Do you stay in friendships that are long past their due date? Many of us cling to old friendships, no matter how toxic or negative they are, when the healthiest thing for everyone involved would be to let them go and move on.
Friendships are built over time and we put effort into them. Sometimes it’s harder to “break up” with a friend that you’ve had for years, than it is to leave a partner or marriage. If you find that you don’t feel good when you are around a certain person, then it might be time to take a good hard look at what’s happening with the relationship.
There can be many reasons why we let a friendship go, and most of the time they aren’t very sinister. Friends might drift apart because they no longer have common interests, or their needs have changed. Sometimes we take a “leave of absence” in these situations, and the friendship might rekindle later. Sometimes the break becomes permanent.
Occasionally the reasons are decidedly less vague. A friendship may turn hypercritical, or there can be a lot of conflict. One person may be negative, complain constantly, or be too needy. I had a friend who constantly dumped her problems on me, then was nowhere to be found when I had a crisis. This happened for years, until I finally had enough.
It’s important to ask yourself if you are being honored and respected in the relationship. If your friend is simply going through a rough time and it’s a temporary thing, then sticking it out is usually the right choice. Friendships are like teeter-totters; one person might be down and the other one is up, then vice versa. A healthy friendship is a balanced one, with give and take happening.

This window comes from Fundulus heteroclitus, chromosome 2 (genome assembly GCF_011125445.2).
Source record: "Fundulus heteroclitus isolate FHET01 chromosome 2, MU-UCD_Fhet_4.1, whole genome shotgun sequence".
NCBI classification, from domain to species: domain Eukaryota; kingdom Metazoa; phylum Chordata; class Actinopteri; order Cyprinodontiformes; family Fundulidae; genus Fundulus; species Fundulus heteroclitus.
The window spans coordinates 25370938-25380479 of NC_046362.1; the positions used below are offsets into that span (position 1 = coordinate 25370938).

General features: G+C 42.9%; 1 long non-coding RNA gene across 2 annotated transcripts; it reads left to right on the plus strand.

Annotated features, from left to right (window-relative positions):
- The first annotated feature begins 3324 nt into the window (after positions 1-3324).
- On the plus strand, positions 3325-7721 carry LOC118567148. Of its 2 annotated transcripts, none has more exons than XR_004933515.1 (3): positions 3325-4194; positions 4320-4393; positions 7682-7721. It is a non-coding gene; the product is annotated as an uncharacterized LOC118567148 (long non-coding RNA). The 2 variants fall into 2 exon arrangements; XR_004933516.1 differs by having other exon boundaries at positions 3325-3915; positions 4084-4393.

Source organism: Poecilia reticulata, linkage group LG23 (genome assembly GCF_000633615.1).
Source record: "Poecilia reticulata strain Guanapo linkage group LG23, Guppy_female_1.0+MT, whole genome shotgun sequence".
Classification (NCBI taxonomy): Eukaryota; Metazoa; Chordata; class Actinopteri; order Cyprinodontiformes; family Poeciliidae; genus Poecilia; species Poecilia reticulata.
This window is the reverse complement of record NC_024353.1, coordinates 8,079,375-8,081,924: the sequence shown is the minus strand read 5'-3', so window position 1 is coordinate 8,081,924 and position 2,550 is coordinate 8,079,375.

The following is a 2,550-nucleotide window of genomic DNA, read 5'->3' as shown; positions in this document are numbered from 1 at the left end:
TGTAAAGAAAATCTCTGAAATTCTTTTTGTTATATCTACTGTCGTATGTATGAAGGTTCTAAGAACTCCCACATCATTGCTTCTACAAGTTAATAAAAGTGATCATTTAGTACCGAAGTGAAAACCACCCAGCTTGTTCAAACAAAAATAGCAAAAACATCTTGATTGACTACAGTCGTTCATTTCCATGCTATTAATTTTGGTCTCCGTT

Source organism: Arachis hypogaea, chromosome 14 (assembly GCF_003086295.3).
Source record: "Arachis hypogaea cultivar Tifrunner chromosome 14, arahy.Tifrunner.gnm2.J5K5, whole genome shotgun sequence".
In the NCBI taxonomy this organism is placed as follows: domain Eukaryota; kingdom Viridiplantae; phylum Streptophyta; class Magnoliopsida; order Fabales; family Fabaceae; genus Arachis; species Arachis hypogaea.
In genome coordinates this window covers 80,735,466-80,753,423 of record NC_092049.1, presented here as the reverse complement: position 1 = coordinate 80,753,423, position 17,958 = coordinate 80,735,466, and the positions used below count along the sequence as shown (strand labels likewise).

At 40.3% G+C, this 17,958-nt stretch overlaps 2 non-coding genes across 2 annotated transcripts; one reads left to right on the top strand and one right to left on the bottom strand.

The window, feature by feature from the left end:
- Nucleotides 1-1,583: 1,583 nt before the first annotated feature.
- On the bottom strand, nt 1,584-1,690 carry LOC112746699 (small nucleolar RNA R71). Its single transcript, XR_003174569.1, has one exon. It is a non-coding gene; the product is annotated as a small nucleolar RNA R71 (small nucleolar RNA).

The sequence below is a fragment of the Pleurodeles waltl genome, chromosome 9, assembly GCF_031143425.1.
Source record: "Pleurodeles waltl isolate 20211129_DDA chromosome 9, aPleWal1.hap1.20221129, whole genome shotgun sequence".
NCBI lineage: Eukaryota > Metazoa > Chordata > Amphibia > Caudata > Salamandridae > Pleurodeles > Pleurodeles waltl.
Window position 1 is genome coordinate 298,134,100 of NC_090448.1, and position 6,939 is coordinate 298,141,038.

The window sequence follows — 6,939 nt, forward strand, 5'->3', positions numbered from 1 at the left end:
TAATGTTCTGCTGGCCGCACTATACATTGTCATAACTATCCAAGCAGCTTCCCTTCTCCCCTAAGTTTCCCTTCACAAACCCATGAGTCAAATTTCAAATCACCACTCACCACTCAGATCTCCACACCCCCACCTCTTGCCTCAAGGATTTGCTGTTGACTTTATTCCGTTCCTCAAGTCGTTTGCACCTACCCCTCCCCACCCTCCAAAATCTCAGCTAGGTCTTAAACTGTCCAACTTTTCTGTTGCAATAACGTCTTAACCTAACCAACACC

When the behavior becomes a pattern, you may want to consider saying goodbye to the relationship. If you stick around in the hopes that the person will change, think about the damage that might be happening while you wait. A study done at UCLA showed that physical problems can happen when someone is around a difficult person too often. Study participants who reported negative experiences with friends and acquaintances had an increase in protein levels that are related to inflammation.
The researchers also found three types of friendships that are the worst culprits; friends who are competitive with you, friends who pick fights, and friends who demand too much of your attention.
If you aren’t feeling honored or respected in the friendship, or you don’t bring out the best in each other, then let the relationship go. You deserve friends that are supportive, loving, kind, and can see how amazing you are, even when you can’t.
Barbara Buck is a Reconnective Healing Practitioner, writer, and teacher in Phoenix, AZ. For more information, please visit her website www.theomancollective.com